Question: Are your seeds heirloom?
Answer: In short yes, a vast majority of the plant varieties we carry are heirloom. Heirlooms are varieties that have been passed down for generations.
Question: Are your seeds GMO?
Answer: No, we promise to never knowingly carry or supply any GMO based seed products and steer clear of seed producers from major GMO companies, such as Monsanto.
Question: Are your seeds Organic?
Answer: No, at this time we do not sell organic seeds.
Question: How long will shipping take?
Answer: This can sometimes depend on the size of your order, however 95% of our orders will ship within 24 to 48 hours. All orders ship First Class by default and can take 2 - 5 business days to arrive. Orders placed on a Friday may not ship until the following Monday.
Question: What if my seeds don't grow?
Answer: If you experience any problems with our seed products, contact us within 180 days of your purchase date for a resolution.
Question: Do the packages have sowing instructions on them?
Answer: Yes, all of our seed packets have detailed sowing information on the reverse side as well as a QR code that leads to the original product page here on our website.
Question: Why is there no expiration date on your seed packages?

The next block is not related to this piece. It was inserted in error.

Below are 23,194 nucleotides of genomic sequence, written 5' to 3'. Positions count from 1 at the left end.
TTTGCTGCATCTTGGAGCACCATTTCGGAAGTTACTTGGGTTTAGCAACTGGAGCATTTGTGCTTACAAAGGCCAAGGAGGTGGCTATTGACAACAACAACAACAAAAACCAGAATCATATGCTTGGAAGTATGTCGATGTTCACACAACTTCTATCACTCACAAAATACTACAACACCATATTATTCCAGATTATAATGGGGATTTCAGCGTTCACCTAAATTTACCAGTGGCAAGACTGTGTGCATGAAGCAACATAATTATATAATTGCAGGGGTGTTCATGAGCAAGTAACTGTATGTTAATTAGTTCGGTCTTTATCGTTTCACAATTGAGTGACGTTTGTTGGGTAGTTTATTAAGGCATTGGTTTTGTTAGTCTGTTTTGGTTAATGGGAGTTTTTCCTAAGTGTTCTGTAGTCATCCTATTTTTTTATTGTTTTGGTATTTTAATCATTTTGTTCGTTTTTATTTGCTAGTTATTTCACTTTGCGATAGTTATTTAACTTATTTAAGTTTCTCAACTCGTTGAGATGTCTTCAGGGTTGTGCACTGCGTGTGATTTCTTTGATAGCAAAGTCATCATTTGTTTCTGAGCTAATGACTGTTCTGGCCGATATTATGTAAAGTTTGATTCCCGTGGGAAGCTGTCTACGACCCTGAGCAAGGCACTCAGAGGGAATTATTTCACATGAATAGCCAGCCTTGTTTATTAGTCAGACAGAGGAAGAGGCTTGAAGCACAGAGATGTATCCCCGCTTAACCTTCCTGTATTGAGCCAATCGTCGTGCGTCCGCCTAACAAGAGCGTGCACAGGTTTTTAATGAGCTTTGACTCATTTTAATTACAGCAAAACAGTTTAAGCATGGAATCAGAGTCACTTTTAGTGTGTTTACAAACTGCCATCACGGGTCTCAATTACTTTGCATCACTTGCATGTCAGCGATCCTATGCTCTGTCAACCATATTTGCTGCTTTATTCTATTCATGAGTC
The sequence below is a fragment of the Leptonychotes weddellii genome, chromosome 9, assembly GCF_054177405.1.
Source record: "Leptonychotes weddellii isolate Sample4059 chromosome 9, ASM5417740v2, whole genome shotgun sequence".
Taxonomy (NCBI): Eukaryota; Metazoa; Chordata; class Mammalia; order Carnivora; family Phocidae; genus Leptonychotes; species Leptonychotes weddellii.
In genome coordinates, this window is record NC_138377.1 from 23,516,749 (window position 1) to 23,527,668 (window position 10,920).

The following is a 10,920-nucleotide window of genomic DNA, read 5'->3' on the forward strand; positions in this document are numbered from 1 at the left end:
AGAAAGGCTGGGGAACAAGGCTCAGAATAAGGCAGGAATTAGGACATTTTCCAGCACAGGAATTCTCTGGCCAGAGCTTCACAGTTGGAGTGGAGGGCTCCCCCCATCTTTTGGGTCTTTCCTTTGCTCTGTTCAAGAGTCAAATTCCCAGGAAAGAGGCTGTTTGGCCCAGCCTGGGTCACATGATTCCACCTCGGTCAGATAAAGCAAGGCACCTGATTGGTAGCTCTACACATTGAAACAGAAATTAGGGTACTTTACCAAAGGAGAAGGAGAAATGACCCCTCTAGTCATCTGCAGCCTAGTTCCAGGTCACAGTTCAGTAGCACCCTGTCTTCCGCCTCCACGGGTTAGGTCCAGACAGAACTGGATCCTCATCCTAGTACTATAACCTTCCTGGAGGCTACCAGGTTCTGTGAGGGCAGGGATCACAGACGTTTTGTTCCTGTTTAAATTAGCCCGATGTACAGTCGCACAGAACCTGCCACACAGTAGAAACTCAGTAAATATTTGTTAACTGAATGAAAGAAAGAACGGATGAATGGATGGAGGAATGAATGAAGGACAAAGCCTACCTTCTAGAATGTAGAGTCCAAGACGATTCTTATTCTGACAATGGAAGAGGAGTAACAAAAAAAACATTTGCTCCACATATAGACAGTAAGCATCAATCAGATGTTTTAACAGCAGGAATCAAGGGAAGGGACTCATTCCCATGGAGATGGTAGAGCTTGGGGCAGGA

Answer: Our seeds are contained within a temperature controlled facility in airtight containers. When we ship our seed products to customers, we fill a small portion of packets that sell on a weekly basis. We do not print an expiration date on the packets since the large majority of seeds technically do not expire for long periods of time, IF they are stored in the proper conditions. If you plan to store or save your seeds for the following year, we suggest placing them in a ziplock bag, later storing them in a dark, cool and dry area of the home.
Question: Can I receive a catalog in the mail?
Answer: At this time, we are focused on remaining solely online. We do not send paper catalogs in an effort to save more trees, as well as keep our prices low.
Question: I did not receive an invoice for my order.
Answer: We do not send paper invoices with our orders since the invoice can be viewed online with your Seed Needs account. You will also receive an invoice / order confirmation through email.
Question: What is the difference between a hybrid variety and a GMO based seed product.
Answer: Hybrids are a NATURAL process of cross pollinating two species, thus producing a first generation hybrid (F1.) For example: Mixing a red, double blooming, single stem sunflower, with a yellow, multi branching sunflower might result in a orange-red, double blooming, multibranching plant.
GMO based seed products are a completely different and unatural process of gene splicing in a laboratory. The process entails the introduction of a separate biological kingdom, such as a bacteria, or a pesticide. This bacteria or pesticide is then eaten directly by the consumer when the crops reach maturity. (BAD NEWS)
Question: Can you ship these seeds overseas?
Answer: At this time we only ship within the United States and Canada.